After the devastation of the fires last October, most people in the affected areas are understandably eager to rebuild as quickly as possible.
At the same time, climate and clean energy advocates in the community would like to see those homes rebuilt using state-of-the-art technology that would provide a better experience for homeowners and have a much lower impact on the environment.
In the immediate aftermath of the fires, the question was: How could this be done without adding time and additional expense to the homeowners already struggling with a complex and burdensome process?
Enter Sonoma Clean Power (SCP). Rachel Kuykendall, a program manager at SCP, says that they really wanted to do something meaningful for residents right after the fires. They got input from multiple stakeholders in the community and went to many neighborhood block captain meetings to hear directly from the people that they wanted to serve.
They came up with a vision of rebuilding homes to a higher standard of energy efficiency that would be lower cost for the homeowners to operate, be more comfortable, and safer as the result of not needing natural gas for heating or cooking. They wanted to provide a financial incentive to customers to cover the incremental cost of exceeding current Title 24 efficiency standards, and also to go further by promoting “zero carbon” homes that have all services and appliances electrified (with no need for natural gas) as well as an incentive for solar combined with energy storage.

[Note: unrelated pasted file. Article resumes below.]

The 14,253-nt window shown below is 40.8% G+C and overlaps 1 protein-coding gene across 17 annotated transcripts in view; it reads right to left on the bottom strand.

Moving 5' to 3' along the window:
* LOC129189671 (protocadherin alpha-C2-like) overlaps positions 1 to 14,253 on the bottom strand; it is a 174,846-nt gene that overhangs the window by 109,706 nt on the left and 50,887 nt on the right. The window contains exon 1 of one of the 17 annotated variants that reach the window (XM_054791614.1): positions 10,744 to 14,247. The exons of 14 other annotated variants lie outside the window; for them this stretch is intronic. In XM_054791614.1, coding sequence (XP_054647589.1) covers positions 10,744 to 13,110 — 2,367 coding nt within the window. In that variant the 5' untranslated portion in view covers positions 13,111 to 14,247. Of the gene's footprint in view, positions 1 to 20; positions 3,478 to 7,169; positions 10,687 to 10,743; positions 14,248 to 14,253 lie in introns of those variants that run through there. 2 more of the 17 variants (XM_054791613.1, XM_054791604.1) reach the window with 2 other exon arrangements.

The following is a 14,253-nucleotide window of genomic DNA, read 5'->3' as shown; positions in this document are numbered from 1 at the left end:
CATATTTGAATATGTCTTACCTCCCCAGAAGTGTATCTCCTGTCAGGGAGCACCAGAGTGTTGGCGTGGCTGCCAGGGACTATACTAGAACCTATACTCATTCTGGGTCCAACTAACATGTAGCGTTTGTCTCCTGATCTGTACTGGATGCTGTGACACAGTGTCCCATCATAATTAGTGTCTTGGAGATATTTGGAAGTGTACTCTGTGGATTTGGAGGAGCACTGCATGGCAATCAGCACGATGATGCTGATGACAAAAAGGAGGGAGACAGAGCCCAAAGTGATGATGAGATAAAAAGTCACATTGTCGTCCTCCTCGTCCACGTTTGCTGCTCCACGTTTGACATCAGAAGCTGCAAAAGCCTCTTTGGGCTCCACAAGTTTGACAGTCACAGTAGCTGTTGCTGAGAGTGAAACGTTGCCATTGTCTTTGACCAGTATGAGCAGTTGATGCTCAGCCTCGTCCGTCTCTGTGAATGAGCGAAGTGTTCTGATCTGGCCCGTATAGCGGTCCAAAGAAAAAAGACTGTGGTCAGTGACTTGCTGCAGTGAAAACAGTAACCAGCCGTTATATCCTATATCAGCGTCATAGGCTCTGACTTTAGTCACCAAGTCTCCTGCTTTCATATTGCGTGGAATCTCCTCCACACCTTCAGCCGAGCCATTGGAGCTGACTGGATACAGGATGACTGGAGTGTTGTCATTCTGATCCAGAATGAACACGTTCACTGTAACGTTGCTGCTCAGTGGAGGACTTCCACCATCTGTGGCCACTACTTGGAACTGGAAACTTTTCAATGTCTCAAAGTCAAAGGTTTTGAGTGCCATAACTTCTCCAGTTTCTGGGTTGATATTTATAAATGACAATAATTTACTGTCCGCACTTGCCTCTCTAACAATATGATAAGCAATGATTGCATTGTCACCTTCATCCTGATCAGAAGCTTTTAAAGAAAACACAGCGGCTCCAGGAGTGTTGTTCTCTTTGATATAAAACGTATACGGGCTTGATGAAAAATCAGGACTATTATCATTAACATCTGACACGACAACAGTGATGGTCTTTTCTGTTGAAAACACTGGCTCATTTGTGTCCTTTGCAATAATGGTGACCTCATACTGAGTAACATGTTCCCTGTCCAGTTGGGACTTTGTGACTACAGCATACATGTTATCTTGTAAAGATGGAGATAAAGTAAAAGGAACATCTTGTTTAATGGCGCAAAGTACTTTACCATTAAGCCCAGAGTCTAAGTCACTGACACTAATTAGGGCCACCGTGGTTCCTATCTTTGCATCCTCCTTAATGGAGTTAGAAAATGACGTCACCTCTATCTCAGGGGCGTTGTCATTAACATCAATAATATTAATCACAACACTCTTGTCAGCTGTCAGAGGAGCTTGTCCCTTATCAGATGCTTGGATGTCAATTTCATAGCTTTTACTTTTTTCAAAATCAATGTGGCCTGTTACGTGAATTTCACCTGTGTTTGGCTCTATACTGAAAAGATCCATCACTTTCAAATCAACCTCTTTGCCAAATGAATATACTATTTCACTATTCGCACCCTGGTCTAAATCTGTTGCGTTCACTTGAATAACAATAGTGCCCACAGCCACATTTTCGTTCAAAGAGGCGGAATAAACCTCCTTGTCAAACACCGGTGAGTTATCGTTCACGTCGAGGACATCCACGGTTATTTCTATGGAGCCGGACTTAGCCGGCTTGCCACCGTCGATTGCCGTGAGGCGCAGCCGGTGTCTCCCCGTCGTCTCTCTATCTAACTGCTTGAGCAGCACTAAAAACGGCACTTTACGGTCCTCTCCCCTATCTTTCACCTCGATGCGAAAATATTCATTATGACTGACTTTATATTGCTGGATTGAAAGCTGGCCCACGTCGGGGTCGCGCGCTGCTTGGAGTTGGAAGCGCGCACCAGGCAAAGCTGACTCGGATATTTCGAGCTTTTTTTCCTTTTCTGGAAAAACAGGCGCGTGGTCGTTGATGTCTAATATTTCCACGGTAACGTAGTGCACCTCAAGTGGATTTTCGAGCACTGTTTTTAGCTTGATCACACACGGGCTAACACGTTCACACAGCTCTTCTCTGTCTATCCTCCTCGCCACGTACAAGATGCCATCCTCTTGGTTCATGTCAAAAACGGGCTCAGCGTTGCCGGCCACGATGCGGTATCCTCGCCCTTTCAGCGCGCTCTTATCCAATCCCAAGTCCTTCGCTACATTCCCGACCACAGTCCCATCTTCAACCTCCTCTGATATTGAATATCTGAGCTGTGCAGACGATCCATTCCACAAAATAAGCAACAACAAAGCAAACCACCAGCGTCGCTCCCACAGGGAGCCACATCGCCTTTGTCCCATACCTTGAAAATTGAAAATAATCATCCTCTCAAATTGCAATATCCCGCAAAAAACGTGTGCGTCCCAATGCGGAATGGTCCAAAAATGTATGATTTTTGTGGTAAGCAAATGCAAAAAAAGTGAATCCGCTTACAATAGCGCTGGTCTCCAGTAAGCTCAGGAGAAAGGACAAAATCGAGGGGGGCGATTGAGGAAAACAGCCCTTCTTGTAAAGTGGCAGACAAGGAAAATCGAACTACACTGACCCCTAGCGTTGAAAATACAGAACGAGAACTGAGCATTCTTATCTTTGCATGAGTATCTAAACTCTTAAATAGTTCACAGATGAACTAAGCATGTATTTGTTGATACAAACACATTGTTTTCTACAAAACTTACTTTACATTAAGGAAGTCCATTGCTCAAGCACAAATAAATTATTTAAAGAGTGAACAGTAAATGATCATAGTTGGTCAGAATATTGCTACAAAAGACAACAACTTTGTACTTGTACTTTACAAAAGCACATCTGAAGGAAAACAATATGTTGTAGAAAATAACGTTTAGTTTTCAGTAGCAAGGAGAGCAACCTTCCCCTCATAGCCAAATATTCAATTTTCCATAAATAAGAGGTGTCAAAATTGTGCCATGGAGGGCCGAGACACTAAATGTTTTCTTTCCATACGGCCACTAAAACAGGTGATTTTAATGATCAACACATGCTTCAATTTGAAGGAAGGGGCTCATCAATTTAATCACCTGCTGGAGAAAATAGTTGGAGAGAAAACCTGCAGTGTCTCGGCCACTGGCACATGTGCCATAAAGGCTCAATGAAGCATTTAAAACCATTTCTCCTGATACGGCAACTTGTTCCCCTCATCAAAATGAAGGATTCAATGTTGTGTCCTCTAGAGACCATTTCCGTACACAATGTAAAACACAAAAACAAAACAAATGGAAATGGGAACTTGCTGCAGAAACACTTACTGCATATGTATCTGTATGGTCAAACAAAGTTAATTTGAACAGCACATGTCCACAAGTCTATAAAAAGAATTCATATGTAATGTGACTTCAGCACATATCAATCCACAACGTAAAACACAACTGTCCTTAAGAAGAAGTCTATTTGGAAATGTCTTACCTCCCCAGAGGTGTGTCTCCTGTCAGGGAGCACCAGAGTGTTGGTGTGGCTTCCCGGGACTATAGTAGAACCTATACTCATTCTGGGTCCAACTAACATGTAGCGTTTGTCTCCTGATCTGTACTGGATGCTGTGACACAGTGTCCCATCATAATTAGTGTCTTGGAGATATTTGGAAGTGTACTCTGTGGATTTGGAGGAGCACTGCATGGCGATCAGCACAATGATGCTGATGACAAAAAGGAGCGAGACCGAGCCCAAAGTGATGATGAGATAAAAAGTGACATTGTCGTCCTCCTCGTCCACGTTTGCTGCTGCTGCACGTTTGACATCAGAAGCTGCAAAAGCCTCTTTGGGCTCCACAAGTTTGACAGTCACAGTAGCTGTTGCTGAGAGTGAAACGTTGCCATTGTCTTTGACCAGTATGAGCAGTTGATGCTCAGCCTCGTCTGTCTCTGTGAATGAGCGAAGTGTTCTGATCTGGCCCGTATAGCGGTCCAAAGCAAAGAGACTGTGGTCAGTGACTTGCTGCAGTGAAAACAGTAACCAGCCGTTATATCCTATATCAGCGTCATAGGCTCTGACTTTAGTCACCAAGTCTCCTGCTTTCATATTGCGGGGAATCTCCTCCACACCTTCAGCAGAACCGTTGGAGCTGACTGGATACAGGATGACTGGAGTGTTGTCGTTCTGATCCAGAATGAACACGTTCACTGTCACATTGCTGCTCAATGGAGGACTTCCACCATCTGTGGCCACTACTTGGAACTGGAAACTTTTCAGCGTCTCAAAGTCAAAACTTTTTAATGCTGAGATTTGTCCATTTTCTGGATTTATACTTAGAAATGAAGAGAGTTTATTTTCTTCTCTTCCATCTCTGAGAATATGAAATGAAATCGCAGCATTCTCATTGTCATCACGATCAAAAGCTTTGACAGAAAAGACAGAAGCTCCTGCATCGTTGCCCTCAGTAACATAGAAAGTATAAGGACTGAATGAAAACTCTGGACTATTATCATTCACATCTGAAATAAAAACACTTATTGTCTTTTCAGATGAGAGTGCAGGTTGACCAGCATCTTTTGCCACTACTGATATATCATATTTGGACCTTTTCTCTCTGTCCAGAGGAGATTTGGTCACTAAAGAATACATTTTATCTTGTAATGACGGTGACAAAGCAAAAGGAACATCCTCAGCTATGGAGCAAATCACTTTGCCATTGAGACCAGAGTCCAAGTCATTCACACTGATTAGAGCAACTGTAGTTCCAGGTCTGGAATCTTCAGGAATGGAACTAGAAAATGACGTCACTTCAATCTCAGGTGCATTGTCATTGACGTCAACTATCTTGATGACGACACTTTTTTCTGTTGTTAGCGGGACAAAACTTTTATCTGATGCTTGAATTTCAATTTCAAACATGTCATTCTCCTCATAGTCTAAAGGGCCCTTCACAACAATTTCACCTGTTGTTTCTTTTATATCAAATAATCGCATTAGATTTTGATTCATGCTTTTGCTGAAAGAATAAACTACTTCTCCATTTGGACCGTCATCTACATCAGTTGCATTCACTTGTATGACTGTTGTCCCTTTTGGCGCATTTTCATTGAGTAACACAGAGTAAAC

They quickly realized they would need partners to do this at scale, so they called up PG&E, which operates the existing California Advanced Homes incentive program, about working together. The early negotiations were complicated, but Kuykendall said that they kept at it, because both entities wanted to make it work.